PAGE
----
#ARCTIC. #SIBERIA. THIS IS TAIMYR. Doctor of geological and mineralogical sciences Lev Mahlaev was a veteran of field geology: he had more than 30 expedition seasons in Taimyr, the Polar and Subpolar Urals. About his work, including in our region, he wrote an autobiographical book, Half a Century in Geology. Here is an excerpt from it.
“…This was the first time I presented my materials to the commission myself. My bosses used to do this. I knew well that the commission of the Research Institute of Arctic Geology works very meticulously and is very strict in its assessments. It is not surprising that I was worried, and my message turned out to be quite chaotic: the main thing – the idea of the granite series – did not emerge in any way. It was drowning in unimportant trifles.
The questions flow began. There were many of them, but the one who annoyed me most of all was the chairman of the commission – a gray-haired, stooped elderly man who seemed to me, from the perspective of my young age, like a very old man, almost a diplodocus. Everything irritated me: “It’s amazing how stupid he is! Why doesn’t he understand anything and doesn’t want to understand!” And he tormented and tormented me with questions in which some kind of system gradually began to emerge. I finally realized that he was most interested not in trifles, but in precisely the main thing that I had failed to convey. How exactly are granites from different structural zones of Taimyr similar to each other and how do they nevertheless differ and why?
Gradually I pulled myself out and explained everything. The defense lasted for more than two hours. The commission, having examined my materials, not only rated them excellent, but also considered them scientifically significant. Therefore, it was proposed to separate their processing from the general program of the expedition into a separate topic with the defense of an independent scientific report Genetic and Structural-Tectonic Relationships of Granitoids of the Hariton Laptev Coast.
At the end of the procedure, my curator Yulian Evgeniyevich, who had not uttered a word before, only watching, not without interest, how they were tormenting me and how I was desperately scratching myself out, came up and said:
– Congratulations. You have been probed and accepted. If you defend your report just as well, you will have every chance of becoming a great specialist. Our scientific elite has embraced you. Good luck, Lev!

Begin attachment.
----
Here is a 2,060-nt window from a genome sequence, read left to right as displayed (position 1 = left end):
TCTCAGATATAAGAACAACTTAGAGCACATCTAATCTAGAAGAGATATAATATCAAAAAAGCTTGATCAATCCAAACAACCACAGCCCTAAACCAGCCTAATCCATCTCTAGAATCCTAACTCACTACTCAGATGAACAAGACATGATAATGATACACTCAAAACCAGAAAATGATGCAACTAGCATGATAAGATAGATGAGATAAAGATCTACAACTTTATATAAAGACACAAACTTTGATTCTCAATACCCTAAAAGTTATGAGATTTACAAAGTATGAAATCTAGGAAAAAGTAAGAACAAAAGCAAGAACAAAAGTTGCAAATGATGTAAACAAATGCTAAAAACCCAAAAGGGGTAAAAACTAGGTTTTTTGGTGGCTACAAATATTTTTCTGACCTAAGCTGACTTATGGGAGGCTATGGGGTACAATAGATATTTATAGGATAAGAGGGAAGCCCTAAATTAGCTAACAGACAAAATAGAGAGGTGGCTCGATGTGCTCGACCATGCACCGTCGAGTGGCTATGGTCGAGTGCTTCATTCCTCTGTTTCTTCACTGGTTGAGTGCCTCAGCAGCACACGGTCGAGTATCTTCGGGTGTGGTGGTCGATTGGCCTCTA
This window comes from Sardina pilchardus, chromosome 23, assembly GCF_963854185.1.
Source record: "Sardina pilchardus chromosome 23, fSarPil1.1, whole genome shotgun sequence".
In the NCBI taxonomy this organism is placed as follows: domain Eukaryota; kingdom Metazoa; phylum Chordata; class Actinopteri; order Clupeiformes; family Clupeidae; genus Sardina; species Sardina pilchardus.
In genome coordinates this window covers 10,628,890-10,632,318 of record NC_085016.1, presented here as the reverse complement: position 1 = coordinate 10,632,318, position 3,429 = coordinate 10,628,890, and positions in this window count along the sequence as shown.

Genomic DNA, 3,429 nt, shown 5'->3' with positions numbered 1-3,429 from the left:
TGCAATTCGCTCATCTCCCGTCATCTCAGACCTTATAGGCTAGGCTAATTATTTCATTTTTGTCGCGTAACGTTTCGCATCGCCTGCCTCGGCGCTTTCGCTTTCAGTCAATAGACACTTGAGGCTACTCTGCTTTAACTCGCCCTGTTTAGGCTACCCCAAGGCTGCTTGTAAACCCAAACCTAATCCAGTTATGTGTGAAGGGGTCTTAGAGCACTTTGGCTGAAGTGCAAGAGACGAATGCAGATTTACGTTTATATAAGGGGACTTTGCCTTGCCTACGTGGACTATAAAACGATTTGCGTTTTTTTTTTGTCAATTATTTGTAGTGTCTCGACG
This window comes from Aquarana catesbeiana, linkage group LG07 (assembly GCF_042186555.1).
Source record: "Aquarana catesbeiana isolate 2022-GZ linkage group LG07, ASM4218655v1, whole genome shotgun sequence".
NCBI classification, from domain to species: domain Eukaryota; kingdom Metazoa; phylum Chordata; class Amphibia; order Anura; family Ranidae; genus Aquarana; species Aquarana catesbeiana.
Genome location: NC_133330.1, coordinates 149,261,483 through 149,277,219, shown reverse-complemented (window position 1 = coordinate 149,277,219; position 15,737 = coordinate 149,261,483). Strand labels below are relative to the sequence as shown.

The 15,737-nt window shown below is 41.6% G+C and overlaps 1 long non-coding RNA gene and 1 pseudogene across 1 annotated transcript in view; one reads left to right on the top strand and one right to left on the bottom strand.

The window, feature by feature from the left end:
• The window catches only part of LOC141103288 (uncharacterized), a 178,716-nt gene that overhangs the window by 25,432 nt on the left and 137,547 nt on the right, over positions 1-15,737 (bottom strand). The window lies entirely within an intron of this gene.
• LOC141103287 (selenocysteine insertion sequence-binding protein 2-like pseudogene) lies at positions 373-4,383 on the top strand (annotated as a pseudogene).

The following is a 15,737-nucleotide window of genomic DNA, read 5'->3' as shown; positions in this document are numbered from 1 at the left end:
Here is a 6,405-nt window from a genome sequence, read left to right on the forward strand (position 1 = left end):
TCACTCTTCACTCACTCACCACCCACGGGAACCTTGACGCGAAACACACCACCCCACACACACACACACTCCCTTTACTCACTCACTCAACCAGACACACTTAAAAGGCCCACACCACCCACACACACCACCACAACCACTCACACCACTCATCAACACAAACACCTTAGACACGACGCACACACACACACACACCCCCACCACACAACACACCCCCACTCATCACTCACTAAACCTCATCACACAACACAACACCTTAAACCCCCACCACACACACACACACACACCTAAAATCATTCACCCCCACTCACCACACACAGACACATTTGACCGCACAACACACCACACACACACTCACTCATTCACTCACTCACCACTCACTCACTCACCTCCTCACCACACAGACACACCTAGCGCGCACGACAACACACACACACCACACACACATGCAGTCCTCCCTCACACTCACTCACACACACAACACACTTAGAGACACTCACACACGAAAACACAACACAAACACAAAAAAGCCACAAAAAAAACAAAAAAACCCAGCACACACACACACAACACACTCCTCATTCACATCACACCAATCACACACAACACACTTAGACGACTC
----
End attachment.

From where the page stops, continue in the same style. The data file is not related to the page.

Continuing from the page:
– Who is this corrosive old man who almost ate me?
– You do not know him? Wow! He is the great Urvantsev, the best expert on Taimyr, the discoverer of Norilsk ores.
Of course, I knew Nikolay Urvantsev. True, he perceived him as something as distant as Piri, Amundsen, Sedov. I didn’t even think that this man was still alive and had absolutely no idea that we were working at the same institute!
About a week later I met him on the stairs. I respectfully greeted him, and he stopped me:
– Young man! You may have forgotten, but I recently asked you a lot of questions. I would like you to write your answers, preferably in the order in which I asked you. There is no need for questions, I remember them. I only need your answers. Try to fit it into about 10–12 typewritten pages.
The task was not easy. Nikolay Nikolayevich gave me a two-week period. Ten days later I brought him a dozen pages. He quickly looked through them:
– Well, that is alright. Will you allow me to use this writing of yours at my discretion?
– Thank you. Just one more request: please put your autograph at the end. You know, I’m used to order.
After some time, Urvantsev called me to his office and asked me to make a couple of pictures for that text: a section and a plan illustrating the relationship between granites and gneisses. I made these drawings, gave them to Nikolay Nikolayevich and forgot to think about this story. And a year later, another collection of works with my article On the Nature of Porphyritic Gneiss Granites of Taimyr was published. This was my first article, and everything would have been fine, except for one thing: I didn’t write it! The collection’s editor was Urvantsev.
I took the collection and went to the editor. Nikolay Nikolayevich understood everything, opened the bottom drawer of his desk and pulled out a yellowed stack of sheets:
– Whose signature is this? Yours? You can sit down and read. I didn’t add anything, didn’t subtract anything. All that has been changed is normal editorial edits. So, young man, this is your article.
– Nikolay Nikolayevich! But these are the answers to your questions! If there were no questions, where would the answers come from?!
– Agree. But the answers are still yours. I realized that you brought the most interesting material. With my questions, I wanted to find out whether you yourself understand what your observations indicate. Well, I also wanted to systematize your thoughts, help you organize them. I succeeded, which I’m glad about. Congratulations on a good start!
– Okey, but why not two names: mine and yours?
– What does this mean to me, Leva? I don’t need other people’s fame. It’s all yours – both the material and the thoughts. I just helped you express them correctly. And enough of that. All the best!
That’s how my first publication appeared”.
In the History Spot’s previous publication, we told what impressions Norilsk made on foreign journalists in the mid-1970s.
Text: Svetlana Ferapontova, Photo: Nornickel Polar Branch archive